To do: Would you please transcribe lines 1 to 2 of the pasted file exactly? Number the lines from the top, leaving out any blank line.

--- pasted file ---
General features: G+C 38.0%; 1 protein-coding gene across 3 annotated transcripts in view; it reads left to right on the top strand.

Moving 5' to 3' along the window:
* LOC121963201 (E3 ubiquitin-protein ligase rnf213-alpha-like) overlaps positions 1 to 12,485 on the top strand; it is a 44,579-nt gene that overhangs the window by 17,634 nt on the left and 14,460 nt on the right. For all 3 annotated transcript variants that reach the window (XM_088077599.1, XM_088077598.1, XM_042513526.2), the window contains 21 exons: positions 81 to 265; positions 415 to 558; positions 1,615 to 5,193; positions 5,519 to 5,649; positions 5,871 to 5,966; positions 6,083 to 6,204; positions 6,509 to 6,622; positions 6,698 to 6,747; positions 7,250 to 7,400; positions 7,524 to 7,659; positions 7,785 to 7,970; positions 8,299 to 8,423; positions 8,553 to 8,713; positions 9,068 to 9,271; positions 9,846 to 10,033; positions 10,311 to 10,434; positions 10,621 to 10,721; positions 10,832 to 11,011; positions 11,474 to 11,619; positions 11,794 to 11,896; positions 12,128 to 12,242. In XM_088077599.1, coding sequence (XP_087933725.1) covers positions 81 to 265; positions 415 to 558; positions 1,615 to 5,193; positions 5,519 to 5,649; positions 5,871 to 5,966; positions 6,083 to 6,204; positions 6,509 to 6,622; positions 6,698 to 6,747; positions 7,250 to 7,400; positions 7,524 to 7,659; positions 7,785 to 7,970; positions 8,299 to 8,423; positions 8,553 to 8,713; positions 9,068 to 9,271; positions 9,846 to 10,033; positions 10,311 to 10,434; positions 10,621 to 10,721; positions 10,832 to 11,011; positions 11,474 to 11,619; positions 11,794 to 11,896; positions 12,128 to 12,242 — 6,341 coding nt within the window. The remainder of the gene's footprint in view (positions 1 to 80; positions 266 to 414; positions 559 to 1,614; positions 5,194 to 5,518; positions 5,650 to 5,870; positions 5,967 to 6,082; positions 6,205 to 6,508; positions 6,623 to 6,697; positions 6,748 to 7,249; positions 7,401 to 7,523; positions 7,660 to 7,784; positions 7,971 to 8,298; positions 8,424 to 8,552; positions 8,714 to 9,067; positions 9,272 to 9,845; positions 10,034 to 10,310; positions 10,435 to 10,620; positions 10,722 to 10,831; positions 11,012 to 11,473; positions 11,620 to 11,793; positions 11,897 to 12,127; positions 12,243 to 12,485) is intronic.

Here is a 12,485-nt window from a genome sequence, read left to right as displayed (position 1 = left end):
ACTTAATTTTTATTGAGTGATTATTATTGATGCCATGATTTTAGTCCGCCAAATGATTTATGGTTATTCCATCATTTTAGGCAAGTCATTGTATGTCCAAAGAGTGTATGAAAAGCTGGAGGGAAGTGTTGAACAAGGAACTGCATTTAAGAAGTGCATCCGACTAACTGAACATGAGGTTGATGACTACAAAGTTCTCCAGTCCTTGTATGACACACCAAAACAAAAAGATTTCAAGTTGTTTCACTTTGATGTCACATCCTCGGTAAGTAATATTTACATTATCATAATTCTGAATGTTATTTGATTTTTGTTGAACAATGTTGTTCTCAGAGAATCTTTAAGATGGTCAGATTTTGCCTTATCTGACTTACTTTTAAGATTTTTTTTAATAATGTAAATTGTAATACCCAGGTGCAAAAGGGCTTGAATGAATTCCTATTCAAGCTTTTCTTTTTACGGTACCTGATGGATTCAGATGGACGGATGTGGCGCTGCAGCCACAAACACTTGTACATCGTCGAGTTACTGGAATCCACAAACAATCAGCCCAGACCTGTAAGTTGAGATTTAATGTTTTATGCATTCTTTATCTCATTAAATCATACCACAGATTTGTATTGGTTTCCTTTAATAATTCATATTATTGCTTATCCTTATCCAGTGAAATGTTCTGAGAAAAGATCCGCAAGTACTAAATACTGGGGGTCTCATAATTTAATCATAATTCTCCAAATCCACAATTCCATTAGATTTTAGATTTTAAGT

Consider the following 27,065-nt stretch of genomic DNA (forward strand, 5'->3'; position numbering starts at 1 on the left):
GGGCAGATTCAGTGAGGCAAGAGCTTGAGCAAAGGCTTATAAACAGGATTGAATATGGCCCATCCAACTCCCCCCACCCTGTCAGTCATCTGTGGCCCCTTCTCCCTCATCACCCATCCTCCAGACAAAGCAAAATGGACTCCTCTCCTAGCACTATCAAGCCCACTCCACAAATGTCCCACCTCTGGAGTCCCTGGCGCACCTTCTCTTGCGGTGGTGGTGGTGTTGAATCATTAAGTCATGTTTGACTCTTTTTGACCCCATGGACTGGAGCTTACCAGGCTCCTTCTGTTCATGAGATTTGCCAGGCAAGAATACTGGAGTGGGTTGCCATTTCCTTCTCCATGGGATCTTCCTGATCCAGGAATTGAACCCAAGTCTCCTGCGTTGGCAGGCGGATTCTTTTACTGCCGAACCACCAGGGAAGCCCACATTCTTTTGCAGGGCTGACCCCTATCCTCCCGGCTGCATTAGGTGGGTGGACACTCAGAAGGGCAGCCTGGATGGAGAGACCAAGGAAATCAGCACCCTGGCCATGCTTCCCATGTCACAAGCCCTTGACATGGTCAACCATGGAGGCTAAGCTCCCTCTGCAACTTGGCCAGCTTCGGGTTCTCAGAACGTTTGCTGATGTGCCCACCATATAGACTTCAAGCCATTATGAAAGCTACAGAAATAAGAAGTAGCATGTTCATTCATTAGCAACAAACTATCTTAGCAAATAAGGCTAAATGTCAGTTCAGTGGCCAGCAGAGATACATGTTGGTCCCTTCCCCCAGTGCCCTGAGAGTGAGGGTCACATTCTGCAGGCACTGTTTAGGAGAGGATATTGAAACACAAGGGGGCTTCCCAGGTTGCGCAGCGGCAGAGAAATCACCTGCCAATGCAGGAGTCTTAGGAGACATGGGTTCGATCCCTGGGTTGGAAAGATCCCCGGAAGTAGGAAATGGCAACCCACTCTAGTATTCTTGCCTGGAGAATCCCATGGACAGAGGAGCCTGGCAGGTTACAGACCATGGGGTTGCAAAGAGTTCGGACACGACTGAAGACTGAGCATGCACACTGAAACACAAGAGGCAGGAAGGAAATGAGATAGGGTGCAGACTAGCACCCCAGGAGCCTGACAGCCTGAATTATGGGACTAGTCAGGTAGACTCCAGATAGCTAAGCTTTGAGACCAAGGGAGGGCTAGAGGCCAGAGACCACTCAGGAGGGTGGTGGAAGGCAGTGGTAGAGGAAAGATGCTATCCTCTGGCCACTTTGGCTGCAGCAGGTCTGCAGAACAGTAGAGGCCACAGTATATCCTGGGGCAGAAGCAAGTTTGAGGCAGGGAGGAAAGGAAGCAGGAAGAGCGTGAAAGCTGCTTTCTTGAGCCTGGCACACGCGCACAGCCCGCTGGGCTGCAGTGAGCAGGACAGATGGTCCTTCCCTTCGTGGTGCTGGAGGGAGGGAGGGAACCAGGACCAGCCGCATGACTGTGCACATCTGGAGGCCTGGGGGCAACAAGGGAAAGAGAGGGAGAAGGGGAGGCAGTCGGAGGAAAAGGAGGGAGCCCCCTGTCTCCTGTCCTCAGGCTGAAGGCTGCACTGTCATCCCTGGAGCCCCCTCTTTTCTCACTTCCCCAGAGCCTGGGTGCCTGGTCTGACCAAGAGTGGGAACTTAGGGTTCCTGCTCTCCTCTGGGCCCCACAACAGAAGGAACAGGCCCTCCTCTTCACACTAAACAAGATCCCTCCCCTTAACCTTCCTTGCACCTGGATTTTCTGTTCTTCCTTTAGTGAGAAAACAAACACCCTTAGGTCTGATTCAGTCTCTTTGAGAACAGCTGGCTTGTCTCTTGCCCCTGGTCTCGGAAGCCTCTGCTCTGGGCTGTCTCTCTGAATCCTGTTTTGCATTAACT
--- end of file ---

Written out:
General features: G+C 38.0%; 1 protein-coding gene across 3 annotated transcripts in view; it reads left to right on the top strand.

Moving 5' to 3' along the window: